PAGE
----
Tyne & Wear

Northumberland colliery miners reunited after 30 years

Image caption This photo of the maintenance team was taken on their last shift in 1986

A group of miners who worked together more than 30 years ago at a Northumberland pit are being reunited.

Woodhorn Colliery, which opened in Ashington in 1894, was a working mine for more than 80 years, producing 600,000 tons of coal each year.

Now, 32 years after production ended at the site, about 80 former miners and surface workers are meeting up.

Billy Robson, who worked at the pit for 17 years, said he was looking forward to talking about the "old days".

Work to sink the first shaft began in 1894 and the first coal was brought to the surface in 1898 - at its peak, almost 2,000 men worked at the site.

Mr Robson began work digging coal by hand in shallow coal seams at Woodhorn from the mid-1950s, days after finishing school.

He said it was a "really friendly" pit and the working men were "like a family".

Woodhorn Colliery closed in 1981 but the tunnels and shafts continued to be used for nearby Ashington Colliery until 1986.

In 1989, it was opened as Woodhorn Museum and Northumberland Archives in the original Grade II-listed colliery buildings, providing interactive displays of life in the former mining community.

'Community bond'

About 80 former Woodhorn workers are meeting up at the museum on Saturday for the reunion.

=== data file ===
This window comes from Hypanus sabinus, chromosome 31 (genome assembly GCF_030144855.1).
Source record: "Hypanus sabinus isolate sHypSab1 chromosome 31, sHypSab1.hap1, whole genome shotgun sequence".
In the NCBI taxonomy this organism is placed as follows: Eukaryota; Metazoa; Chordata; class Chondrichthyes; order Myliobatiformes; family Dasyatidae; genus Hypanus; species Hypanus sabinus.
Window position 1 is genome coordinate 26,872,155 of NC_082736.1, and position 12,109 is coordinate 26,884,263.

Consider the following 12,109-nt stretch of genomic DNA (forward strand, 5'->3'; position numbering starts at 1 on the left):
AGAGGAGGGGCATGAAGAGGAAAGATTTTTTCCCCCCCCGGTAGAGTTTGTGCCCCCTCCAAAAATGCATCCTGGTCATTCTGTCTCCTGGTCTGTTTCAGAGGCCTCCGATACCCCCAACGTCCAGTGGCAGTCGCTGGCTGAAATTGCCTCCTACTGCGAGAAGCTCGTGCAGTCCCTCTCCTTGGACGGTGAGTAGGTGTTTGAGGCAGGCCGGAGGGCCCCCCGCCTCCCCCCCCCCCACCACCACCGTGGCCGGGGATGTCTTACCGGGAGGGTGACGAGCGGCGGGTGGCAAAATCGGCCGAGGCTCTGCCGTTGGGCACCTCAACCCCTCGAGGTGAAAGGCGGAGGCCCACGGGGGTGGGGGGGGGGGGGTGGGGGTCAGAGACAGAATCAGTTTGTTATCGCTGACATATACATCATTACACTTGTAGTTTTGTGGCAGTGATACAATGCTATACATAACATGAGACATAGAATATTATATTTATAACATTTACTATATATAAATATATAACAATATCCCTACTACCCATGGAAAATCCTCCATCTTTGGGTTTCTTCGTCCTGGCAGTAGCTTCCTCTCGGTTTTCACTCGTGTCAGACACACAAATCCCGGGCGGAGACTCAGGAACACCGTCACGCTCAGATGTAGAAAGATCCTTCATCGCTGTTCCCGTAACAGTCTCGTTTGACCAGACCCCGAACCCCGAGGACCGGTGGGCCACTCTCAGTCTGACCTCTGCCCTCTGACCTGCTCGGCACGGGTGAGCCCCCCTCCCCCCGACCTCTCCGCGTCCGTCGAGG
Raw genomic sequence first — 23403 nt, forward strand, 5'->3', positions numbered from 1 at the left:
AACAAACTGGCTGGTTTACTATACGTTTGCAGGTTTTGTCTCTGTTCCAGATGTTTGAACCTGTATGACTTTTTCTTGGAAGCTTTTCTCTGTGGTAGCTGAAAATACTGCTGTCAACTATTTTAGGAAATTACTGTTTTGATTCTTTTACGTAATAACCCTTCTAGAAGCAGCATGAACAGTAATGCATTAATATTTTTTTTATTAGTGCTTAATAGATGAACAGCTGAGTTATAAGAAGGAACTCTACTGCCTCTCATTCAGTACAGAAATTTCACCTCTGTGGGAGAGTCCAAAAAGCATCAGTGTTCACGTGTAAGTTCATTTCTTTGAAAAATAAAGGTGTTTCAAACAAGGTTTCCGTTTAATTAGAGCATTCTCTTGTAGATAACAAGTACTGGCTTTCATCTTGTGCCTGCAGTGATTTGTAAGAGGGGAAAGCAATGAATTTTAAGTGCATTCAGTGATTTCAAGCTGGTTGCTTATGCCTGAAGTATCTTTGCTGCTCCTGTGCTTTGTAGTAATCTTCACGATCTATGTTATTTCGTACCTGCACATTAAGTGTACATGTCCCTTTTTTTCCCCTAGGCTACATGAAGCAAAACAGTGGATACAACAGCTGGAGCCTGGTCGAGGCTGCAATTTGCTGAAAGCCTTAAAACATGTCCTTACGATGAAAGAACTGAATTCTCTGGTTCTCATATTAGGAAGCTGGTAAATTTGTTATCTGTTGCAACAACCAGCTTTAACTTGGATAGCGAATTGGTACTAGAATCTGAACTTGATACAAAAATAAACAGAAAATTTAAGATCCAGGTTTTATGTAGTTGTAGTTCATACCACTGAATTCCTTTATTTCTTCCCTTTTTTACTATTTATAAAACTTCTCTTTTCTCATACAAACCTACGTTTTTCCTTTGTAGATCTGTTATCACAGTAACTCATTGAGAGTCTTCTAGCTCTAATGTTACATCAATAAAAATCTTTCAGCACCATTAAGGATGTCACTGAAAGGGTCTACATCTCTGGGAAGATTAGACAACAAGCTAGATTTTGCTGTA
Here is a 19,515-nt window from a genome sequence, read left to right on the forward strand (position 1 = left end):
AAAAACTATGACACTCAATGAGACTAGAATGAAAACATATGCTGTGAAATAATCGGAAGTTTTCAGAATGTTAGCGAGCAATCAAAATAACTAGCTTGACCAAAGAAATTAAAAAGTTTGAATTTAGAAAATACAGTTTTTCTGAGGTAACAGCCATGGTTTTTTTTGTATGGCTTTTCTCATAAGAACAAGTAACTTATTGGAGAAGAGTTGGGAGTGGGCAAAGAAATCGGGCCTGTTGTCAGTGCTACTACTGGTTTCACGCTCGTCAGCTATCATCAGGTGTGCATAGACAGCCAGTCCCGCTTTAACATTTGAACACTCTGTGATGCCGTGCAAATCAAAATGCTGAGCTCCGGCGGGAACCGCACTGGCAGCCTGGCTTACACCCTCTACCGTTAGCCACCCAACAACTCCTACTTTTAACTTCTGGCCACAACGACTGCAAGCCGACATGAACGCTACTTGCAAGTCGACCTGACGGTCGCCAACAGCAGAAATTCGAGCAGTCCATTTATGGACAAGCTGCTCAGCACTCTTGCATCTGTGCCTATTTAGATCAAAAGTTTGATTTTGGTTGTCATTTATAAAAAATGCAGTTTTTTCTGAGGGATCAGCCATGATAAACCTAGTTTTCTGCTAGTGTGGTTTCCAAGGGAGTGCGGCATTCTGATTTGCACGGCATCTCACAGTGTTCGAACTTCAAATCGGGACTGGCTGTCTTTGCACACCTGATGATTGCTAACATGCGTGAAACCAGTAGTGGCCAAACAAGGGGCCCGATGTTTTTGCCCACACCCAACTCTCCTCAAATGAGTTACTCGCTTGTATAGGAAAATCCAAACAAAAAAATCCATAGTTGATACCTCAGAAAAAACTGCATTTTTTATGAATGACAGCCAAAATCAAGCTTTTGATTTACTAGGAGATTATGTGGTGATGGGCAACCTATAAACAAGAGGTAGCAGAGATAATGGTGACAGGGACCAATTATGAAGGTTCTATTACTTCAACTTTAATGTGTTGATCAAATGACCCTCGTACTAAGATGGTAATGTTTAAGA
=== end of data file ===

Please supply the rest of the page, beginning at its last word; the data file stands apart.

Image caption Three former workers recently revisited the colliery site ahead of the reunion

Museum director Keith Merrin said: "Woodhorn has undergone many changes since those industrious days, and looking around the historic site now, it's hard for non-miners to imagine what it must have been like.

"So much has changed in those intervening years, but the stories and memories will remain with the men who worked underground, and the men and women who worked 'on bank'.

"This reunion is a wonderful opportunity to bring together old friends and rekindle, even just for one evening, the comradeship and community bond."

The site is now recognised as a scheduled ancient monument and original buildings still standing include engine houses, buildings at the surface of the mine and the blacksmith's shop.

Mr Robson said: "I'm hoping to see lads I haven't seen in years. I don't get out so much these days but I've got a set routine where I go to the same club.

"I think my old workmates will be the same so our paths don't cross. The reunion will be a great opportunity to catch up and talk about the old days."

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